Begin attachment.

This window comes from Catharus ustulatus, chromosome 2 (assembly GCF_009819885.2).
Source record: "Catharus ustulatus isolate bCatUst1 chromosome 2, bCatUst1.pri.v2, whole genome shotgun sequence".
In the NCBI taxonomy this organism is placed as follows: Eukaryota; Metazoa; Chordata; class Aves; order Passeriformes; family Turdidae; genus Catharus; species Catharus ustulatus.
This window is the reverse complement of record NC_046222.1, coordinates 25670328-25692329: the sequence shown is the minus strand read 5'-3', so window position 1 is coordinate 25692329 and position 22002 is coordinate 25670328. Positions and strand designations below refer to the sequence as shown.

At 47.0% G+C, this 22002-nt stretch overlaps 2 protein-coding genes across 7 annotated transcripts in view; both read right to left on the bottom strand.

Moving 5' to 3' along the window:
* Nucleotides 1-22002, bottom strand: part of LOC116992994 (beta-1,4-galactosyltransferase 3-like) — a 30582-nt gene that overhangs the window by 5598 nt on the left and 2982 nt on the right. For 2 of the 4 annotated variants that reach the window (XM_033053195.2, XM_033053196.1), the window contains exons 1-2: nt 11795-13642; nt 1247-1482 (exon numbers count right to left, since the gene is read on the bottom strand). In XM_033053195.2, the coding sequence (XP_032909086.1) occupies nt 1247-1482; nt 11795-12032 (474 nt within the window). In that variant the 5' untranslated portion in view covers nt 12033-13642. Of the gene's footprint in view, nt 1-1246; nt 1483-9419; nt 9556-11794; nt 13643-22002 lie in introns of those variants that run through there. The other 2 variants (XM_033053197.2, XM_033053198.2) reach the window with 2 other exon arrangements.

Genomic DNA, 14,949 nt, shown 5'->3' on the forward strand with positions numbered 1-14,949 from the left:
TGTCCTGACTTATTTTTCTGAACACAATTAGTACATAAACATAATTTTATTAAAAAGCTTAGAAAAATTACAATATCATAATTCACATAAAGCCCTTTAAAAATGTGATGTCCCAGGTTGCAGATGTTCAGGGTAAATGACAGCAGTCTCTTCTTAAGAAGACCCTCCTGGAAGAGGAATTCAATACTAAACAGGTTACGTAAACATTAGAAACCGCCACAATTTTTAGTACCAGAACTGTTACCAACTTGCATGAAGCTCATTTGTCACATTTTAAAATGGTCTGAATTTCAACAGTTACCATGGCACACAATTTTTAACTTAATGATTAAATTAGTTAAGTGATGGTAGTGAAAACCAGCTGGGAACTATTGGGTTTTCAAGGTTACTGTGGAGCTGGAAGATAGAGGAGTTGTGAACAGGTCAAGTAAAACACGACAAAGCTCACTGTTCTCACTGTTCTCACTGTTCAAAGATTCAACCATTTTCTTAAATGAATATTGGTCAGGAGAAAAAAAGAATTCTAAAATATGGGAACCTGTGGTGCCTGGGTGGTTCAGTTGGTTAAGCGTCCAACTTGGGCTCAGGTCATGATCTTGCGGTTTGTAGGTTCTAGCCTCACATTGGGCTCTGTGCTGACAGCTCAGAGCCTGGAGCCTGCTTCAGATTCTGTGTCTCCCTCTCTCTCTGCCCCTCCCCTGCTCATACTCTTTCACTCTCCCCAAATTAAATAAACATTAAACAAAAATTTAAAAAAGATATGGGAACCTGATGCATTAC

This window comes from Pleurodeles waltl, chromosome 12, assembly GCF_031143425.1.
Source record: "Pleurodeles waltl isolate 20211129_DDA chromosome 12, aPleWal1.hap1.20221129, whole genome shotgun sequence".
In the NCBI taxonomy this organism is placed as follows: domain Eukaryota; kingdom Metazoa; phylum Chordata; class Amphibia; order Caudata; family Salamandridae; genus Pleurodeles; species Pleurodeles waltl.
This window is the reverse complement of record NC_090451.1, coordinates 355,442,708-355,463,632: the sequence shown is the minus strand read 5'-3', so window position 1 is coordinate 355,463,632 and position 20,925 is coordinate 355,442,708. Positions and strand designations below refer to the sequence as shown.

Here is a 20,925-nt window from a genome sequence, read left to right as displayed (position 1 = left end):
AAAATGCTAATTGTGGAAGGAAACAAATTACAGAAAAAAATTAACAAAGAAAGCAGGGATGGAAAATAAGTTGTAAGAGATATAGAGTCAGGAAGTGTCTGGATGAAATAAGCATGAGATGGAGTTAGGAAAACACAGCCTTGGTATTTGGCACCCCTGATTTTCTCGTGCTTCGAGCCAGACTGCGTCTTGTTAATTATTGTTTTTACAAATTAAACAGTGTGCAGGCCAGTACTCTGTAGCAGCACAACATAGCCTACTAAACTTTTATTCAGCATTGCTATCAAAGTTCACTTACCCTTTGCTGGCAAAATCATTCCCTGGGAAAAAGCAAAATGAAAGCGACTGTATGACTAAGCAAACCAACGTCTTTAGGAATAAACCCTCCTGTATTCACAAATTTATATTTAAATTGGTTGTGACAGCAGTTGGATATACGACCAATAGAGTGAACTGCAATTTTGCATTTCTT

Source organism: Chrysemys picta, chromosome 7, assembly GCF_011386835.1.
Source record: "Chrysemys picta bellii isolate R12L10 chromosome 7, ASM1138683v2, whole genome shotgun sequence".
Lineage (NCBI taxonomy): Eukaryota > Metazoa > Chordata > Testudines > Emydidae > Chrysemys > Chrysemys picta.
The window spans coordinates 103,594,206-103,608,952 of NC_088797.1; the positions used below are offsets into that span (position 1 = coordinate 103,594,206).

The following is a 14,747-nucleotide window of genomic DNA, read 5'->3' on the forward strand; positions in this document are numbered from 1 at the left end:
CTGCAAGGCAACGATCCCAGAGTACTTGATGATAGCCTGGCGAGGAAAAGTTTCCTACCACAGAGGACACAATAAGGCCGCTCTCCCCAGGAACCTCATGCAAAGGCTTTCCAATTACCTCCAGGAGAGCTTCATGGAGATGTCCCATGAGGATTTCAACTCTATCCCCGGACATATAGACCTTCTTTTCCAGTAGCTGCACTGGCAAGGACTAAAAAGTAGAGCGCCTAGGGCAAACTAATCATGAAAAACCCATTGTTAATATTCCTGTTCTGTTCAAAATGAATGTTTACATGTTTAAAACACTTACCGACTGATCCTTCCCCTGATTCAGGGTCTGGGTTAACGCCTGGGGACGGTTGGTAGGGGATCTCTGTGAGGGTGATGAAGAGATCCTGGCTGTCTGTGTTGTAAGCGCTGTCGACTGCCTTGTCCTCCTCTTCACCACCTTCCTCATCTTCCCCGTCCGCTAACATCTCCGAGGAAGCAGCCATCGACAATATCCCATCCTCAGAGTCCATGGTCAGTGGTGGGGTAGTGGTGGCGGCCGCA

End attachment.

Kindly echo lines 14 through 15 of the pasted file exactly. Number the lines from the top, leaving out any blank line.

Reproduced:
Here is a 20,925-nt window from a genome sequence, read left to right as displayed (position 1 = left end):
AAAATGCTAATTGTGGAAGGAAACAAATTACAGAAAAAAATTAACAAAGAAAGCAGGGATGGAAAATAAGTTGTAAGAGATATAGAGTCAGGAAGTGTCTGGATGAAATAAGCATGAGATGGAGTTAGGAAAACACAGCCTTGGTATTTGGCACCCCTGATTTTCTCGTGCTTCGAGCCAGACTGCGTCTTGTTAATTATTGTTTTTACAAATTAAACAGTGTGCAGGCCAGTACTCTGTAGCAGCACAACATAGCCTACTAAACTTTTATTCAGCATTGCTATCAAAGTTCACTTACCCTTTGCTGGCAAAATCATTCCCTGGGAAAAAGCAAAATGAAAGCGACTGTATGACTAAGCAAACCAACGTCTTTAGGAATAAACCCTCCTGTATTCACAAATTTATATTTAAATTGGTTGTGACAGCAGTTGGATATACGACCAATAGAGTGAACTGCAATTTTGCATTTCTT